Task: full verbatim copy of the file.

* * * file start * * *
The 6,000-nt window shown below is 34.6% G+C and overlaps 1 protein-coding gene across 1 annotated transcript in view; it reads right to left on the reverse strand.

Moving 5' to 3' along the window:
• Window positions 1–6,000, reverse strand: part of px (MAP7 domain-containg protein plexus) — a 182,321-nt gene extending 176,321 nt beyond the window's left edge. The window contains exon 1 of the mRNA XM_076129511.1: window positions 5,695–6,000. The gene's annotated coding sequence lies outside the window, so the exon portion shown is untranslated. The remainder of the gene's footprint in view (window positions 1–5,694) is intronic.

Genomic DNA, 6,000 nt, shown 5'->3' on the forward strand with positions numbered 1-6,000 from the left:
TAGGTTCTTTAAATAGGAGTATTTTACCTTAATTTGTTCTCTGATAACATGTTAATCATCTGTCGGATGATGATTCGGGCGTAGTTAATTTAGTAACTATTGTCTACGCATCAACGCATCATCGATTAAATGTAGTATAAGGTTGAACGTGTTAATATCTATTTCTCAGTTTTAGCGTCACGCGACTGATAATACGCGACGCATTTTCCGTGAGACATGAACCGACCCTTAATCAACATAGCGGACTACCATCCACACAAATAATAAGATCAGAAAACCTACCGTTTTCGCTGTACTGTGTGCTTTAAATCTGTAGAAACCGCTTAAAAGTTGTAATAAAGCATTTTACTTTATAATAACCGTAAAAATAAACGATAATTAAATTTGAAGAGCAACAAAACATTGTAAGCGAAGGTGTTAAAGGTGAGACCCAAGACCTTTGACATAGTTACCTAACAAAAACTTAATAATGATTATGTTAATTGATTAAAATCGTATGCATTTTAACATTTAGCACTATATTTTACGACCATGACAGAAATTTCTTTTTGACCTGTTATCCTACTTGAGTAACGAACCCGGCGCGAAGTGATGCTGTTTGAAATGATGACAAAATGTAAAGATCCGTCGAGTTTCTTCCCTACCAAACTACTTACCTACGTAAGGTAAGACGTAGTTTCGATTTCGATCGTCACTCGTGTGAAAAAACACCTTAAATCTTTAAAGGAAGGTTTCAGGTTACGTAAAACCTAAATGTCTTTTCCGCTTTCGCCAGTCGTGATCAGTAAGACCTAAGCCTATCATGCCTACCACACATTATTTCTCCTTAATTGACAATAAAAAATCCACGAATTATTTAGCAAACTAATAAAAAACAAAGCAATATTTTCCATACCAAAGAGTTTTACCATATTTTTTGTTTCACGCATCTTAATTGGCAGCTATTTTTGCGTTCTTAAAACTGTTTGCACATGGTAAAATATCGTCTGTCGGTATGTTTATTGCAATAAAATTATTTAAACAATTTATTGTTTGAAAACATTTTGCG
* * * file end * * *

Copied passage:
The 6,000-nt window shown below is 34.6% G+C and overlaps 1 protein-coding gene across 1 annotated transcript in view; it reads right to left on the reverse strand.

Moving 5' to 3' along the window:
• Window positions 1–6,000, reverse strand: part of px (MAP7 domain-containg protein plexus) — a 182,321-nt gene extending 176,321 nt beyond the window's left edge. The window contains exon 1 of the mRNA XM_076129511.1: window positions 5,695–6,000. The gene's annotated coding sequence lies outside the window, so the exon portion shown is untranslated. The remainder of the gene's footprint in view (window positions 1–5,694) is intronic.

Genomic DNA, 6,000 nt, shown 5'->3' on the forward strand with positions numbered 1-6,000 from the left:
TAGGTTCTTTAAATAGGAGTATTTTACCTTAATTTGTTCTCTGATAACATGTTAATCATCTGTCGGATGATGATTCGGGCGTAGTTAATTTAGTAACTATTGTCTACGCATCAACGCATCATCGATTAAATGTAGTATAAGGTTGAACGTGTTAATATCTATTTCTCAGTTTTAGCGTCACGCGACTGATAATACGCGACGCATTTTCCGTGAGACATGAACCGACCCTTAATCAACATAGCGGACTACCATCCACACAAATAATAAGATCAGAAAACCTACCGTTTTCGCTGTACTGTGTGCTTTAAATCTGTAGAAACCGCTTAAAAGTTGTAATAAAGCATTTTACTTTATAATAACCGTAAAAATAAACGATAATTAAATTTGAAGAGCAACAAAACATTGTAAGCGAAGGTGTTAAAGGTGAGACCCAAGACCTTTGACATAGTTACCTAACAAAAACTTAATAATGATTATGTTAATTGATTAAAATCGTATGCATTTTAACATTTAGCACTATATTTTACGACCATGACAGAAATTTCTTTTTGACCTGTTATCCTACTTGAGTAACGAACCCGGCGCGAAGTGATGCTGTTTGAAATGATGACAAAATGTAAAGATCCGTCGAGTTTCTTCCCTACCAAACTACTTACCTACGTAAGGTAAGACGTAGTTTCGATTTCGATCGTCACTCGTGTGAAAAAACACCTTAAATCTTTAAAGGAAGGTTTCAGGTTACGTAAAACCTAAATGTCTTTTCCGCTTTCGCCAGTCGTGATCAGTAAGACCTAAGCCTATCATGCCTACCACACATTATTTCTCCTTAATTGACAATAAAAAATCCACGAATTATTTAGCAAACTAATAAAAAACAAAGCAATATTTTCCATACCAAAGAGTTTTACCATATTTTTTGTTTCACGCATCTTAATTGGCAGCTATTTTTGCGTTCTTAAAACTGTTTGCACATGGTAAAATATCGTCTGTCGGTATGTTTATTGCAATAAAATTATTTAAACAATTTATTGTTTGAAAACATTTTGCG